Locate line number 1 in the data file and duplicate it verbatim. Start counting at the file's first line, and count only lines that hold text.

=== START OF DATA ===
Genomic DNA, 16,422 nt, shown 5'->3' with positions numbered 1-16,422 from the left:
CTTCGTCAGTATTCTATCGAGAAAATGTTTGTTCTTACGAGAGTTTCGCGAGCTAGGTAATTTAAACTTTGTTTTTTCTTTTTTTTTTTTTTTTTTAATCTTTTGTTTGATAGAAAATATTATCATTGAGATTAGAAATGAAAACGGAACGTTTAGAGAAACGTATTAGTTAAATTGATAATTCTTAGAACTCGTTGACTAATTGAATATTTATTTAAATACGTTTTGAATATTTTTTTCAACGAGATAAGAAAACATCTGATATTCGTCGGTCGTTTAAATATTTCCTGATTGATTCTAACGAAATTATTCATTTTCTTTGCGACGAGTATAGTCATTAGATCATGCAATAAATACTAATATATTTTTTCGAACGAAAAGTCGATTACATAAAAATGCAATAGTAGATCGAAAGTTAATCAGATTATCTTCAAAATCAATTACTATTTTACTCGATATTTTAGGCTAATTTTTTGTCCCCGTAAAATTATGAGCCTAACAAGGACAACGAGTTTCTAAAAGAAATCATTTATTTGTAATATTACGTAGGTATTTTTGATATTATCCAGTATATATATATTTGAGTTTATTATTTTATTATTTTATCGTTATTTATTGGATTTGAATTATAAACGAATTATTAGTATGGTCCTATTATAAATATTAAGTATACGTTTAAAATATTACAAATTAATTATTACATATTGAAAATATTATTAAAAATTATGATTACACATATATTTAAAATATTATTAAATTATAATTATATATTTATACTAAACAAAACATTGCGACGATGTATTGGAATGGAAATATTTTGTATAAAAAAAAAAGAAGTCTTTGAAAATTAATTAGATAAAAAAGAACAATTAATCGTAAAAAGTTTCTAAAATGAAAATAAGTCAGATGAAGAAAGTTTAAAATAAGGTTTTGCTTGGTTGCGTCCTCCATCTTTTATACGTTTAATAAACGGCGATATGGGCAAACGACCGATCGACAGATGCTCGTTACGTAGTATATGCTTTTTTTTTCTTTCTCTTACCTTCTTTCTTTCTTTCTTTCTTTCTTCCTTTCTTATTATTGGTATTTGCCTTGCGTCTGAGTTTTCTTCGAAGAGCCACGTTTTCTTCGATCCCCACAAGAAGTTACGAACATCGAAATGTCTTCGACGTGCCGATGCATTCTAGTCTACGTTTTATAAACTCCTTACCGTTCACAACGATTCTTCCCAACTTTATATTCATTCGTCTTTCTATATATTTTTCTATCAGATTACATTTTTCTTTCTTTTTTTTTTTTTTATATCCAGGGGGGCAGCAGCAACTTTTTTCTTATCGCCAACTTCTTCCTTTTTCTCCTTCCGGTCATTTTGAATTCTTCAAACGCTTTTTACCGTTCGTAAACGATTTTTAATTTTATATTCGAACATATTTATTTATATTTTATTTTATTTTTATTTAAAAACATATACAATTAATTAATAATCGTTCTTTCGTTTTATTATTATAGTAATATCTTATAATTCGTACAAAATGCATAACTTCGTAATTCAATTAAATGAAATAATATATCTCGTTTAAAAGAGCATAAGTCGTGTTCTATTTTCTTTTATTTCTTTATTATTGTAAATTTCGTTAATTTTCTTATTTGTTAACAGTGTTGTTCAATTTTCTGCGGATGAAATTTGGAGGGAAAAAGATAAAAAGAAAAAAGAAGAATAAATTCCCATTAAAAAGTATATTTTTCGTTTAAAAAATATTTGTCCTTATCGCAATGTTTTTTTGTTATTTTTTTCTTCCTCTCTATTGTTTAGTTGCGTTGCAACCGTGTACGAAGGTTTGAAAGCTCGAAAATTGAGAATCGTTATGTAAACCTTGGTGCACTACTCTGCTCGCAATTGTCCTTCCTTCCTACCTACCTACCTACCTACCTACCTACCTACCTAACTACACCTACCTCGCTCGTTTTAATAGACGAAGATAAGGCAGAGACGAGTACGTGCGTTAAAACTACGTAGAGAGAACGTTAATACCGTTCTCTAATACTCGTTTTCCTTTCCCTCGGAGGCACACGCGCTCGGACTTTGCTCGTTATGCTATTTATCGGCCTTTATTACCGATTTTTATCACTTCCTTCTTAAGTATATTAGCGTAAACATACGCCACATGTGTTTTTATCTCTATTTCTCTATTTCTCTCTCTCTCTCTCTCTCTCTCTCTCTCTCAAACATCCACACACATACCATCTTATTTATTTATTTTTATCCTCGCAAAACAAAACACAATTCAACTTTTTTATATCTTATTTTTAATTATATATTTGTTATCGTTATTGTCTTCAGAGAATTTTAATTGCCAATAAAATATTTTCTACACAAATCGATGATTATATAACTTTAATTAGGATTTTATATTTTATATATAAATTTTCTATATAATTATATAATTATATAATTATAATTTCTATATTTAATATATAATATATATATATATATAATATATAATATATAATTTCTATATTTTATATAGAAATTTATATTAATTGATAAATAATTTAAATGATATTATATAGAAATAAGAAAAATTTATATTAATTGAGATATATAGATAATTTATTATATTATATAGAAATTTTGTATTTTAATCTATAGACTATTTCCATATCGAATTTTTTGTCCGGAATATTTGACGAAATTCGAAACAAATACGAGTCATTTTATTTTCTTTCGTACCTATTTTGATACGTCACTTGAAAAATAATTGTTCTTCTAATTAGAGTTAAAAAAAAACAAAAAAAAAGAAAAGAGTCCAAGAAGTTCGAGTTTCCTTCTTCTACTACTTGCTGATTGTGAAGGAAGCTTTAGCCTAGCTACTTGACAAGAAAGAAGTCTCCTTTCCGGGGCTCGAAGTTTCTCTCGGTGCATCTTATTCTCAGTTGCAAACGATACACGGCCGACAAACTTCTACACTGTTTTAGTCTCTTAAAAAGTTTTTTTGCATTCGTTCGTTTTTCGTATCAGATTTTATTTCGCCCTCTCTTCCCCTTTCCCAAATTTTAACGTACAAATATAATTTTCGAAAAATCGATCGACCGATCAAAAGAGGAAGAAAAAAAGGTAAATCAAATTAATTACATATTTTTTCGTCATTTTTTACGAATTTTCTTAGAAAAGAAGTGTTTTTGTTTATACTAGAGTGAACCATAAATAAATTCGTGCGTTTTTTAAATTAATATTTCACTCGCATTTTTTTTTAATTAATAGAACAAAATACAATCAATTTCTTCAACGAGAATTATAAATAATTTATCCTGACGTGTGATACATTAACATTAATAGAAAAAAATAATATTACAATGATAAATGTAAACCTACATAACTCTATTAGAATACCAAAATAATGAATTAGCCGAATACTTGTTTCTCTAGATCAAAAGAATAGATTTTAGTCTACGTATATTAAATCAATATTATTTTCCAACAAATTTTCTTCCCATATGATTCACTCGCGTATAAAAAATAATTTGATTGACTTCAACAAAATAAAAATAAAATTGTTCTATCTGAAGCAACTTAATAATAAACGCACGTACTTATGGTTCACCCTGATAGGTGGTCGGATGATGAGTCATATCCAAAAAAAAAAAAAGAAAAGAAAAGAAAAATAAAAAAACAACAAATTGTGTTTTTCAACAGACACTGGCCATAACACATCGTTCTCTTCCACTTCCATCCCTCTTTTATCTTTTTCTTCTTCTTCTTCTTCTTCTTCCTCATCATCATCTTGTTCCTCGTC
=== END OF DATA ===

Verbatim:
Genomic DNA, 16,422 nt, shown 5'->3' with positions numbered 1-16,422 from the left: